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Can you bill a 99211 with a UA?

  1. #1
    Salt Lake North
    Cool Can you bill a 99211 with a UA?
    Exam Training Packages
    Patient comes in for a UA only due to UTI. Never sees the doc. I know we can bill the 81002 for the UA but can we bill the 99211 or just the UA? Thanks for your help.

  2. #2
    Default It depends.
    I would say that depends on whether or not you have documentation that the patient saw a nurse or MA.

    99211 is MD-not-required lasting less than 5 minutes so there doesn't have to be a lot to the documentation, but there has to be proof of a face-to-face with someone.

    To clarify, yes, I agree it has to be other than performing the dip/reagent. That's what I meant by "saw" the nurse or MA. Presumably, the nurse would document the patient's current complaint and discuss the case with the MD and they would develop a treatment plan or not if it isn't warranted. Then the 99211 is perfectly legitimate.
    Last edited by Belinda Frisch; 06-10-2010 at 05:24 PM. Reason: Clarification

  3. Default
    Does the documentation support a separate service above and beyond the work already performed and captured as 81002.

    If so, then code 99211-25. If not, code 81002 only

  4. #4
    Evansville Indiana
    Default 99211
    Remember you would have to meet "incident to" guidelines. A UTI is an acute problem which cannot be billed as "incident to".

  5. Default
    I agree with cheermom, but unless the patient self-diagnosed, she/he is probably coming in due to a symptom ie urinary pain. The DX of UTI would have to be established by the Doc

    I was reading the question as "come in for a urine test. If it shows clear, then you will see the Doc to DX the problem. If it shows abnormal, then you will see the Doc for DX and treatment". Which is why I suggested the presenting problem was a symptom and not a DX

  6. #6
    Default Modifier-25
    Suppose if received documentation supports with both these codes in this senario, then its appropriate to append modifier-25 with 99211 CPT code?

    Quote Originally Posted by sbicknell View Post
    Does the documentation support a separate service above and beyond the work already performed and captured as 81002.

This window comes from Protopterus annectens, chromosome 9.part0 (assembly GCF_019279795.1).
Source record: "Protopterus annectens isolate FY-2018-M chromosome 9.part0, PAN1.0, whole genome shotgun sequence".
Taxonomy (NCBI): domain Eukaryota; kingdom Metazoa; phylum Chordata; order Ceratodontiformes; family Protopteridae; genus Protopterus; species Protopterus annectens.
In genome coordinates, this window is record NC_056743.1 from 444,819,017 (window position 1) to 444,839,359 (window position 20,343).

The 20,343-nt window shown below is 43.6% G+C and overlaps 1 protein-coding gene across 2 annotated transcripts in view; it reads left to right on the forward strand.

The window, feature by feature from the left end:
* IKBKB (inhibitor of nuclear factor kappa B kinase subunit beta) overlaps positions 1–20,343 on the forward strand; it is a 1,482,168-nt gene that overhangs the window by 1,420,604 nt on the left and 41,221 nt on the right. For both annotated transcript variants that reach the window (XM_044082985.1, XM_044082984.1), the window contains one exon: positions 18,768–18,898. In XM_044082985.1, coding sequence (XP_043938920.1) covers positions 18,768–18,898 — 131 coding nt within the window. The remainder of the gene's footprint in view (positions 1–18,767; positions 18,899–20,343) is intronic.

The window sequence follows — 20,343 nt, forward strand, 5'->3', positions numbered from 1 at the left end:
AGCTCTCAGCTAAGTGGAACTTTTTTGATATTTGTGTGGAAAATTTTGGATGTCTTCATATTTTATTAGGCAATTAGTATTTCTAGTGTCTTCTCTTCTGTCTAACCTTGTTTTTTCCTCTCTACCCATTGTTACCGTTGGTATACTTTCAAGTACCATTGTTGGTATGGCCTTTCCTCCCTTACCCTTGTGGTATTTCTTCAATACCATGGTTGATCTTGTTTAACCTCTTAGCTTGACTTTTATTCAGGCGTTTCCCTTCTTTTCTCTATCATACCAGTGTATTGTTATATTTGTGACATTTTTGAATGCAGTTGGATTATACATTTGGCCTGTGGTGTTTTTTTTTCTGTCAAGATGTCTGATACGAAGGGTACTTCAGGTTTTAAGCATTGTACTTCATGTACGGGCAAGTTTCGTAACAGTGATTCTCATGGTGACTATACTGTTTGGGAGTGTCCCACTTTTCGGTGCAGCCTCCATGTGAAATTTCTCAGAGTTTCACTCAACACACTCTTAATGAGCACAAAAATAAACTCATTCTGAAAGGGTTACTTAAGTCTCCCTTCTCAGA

If so, then code 99211-25. If not, code 81002 only

  7. #7
    Columbia, MO
    If the patient comes into the office expressing symptoms and the nurse does the ua, but the physician does not see the patient then a 99211 may not be billed at all. You may bill for the UA. This cannot be a 99211 from a nurse or physician standpoint. The physician has not evaluated the patient to establish a plan of care for this dx so therefore it cannot be incident to and the physician does not see the patient face to face so it is not a physician encounter.

    Debra A. Mitchell, MSPH, CPC-H

  8. #8
    Default Some resources and their position on the UA example
    An established patient comes to the office with complaints of urinary burning and frequency. The nurse takes a focused history, reviews the medical record, discusses the situation with the physician and orders a urinalysis. The nurse then presents the findings to the physician, who writes a prescription for an antibiotic. The nurse communicates the instructions to the patient and documents the encounter in the medical record. In this example, 99211 and the appropriate laboratory code for the urinalysis should be reported because the E/M service is distinct from the lab service and appropriate for the evaluation of the patient's complaint.

  9. #9
    Columbia, MO
    I disagree the physician must see the patient face to face before a physician level can be charged. The nurse cannot render the dx to the patient. A decision health articel from 2002 Feb 11 which was written by Kathleen Mueller the compliance officer for CMS discussed this exact scenario. There is no plan of care for the nurse to be following so it does not meet incident to criteria. It is not a shared encounter as the physician does not see the patient face to face and write his assessment. There is no basis for a physician visit level, and a 99211 is a physician visit level there are no visit levels for nurses.

    Debra A. Mitchell, MSPH, CPC-H

  10. #10
    Default Judgment Call...
    I'd say this is one of those "hot" topics and a judgment call on the part of the physician and the coder. Payers may handle it differently and if this isn't a Medicare patient, I'd take it in to consideration.

    There are certainly sources to cite to support you in billing it (including the AAFP) and I don't think anyone is going to suffer any major consequences for a $10-ish nurse visit billed in good faith. Even if more than once.

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